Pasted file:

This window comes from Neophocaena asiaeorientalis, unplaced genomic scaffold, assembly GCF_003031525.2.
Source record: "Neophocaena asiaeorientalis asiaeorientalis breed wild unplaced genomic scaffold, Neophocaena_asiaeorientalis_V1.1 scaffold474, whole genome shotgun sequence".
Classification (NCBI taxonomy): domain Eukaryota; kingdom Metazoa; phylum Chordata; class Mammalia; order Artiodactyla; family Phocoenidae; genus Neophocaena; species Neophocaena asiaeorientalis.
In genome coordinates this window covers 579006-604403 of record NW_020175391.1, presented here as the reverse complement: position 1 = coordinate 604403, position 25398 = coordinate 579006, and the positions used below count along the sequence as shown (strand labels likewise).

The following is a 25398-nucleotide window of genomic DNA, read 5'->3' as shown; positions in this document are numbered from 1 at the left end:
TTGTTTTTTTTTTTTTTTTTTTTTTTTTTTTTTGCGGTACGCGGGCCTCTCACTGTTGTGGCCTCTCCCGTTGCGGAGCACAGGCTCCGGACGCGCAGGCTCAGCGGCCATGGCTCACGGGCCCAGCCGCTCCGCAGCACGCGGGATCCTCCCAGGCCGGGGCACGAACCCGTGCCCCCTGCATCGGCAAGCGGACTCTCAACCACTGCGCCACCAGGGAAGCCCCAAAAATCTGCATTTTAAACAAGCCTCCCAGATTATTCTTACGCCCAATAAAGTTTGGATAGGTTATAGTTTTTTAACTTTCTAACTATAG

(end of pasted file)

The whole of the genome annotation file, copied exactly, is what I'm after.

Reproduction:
This window comes from Neophocaena asiaeorientalis, unplaced genomic scaffold, assembly GCF_003031525.2.
Source record: "Neophocaena asiaeorientalis asiaeorientalis breed wild unplaced genomic scaffold, Neophocaena_asiaeorientalis_V1.1 scaffold474, whole genome shotgun sequence".
Classification (NCBI taxonomy): domain Eukaryota; kingdom Metazoa; phylum Chordata; class Mammalia; order Artiodactyla; family Phocoenidae; genus Neophocaena; species Neophocaena asiaeorientalis.
In genome coordinates this window covers 579006-604403 of record NW_020175391.1, presented here as the reverse complement: position 1 = coordinate 604403, position 25398 = coordinate 579006, and the positions used below count along the sequence as shown (strand labels likewise).

The following is a 25398-nucleotide window of genomic DNA, read 5'->3' as shown; positions in this document are numbered from 1 at the left end:
TTGTTTTTTTTTTTTTTTTTTTTTTTTTTTTTTGCGGTACGCGGGCCTCTCACTGTTGTGGCCTCTCCCGTTGCGGAGCACAGGCTCCGGACGCGCAGGCTCAGCGGCCATGGCTCACGGGCCCAGCCGCTCCGCAGCACGCGGGATCCTCCCAGGCCGGGGCACGAACCCGTGCCCCCTGCATCGGCAAGCGGACTCTCAACCACTGCGCCACCAGGGAAGCCCCAAAAATCTGCATTTTAAACAAGCCTCCCAGATTATTCTTACGCCCAATAAAGTTTGGATAGGTTATAGTTTTTTAACTTTCTAACTATAG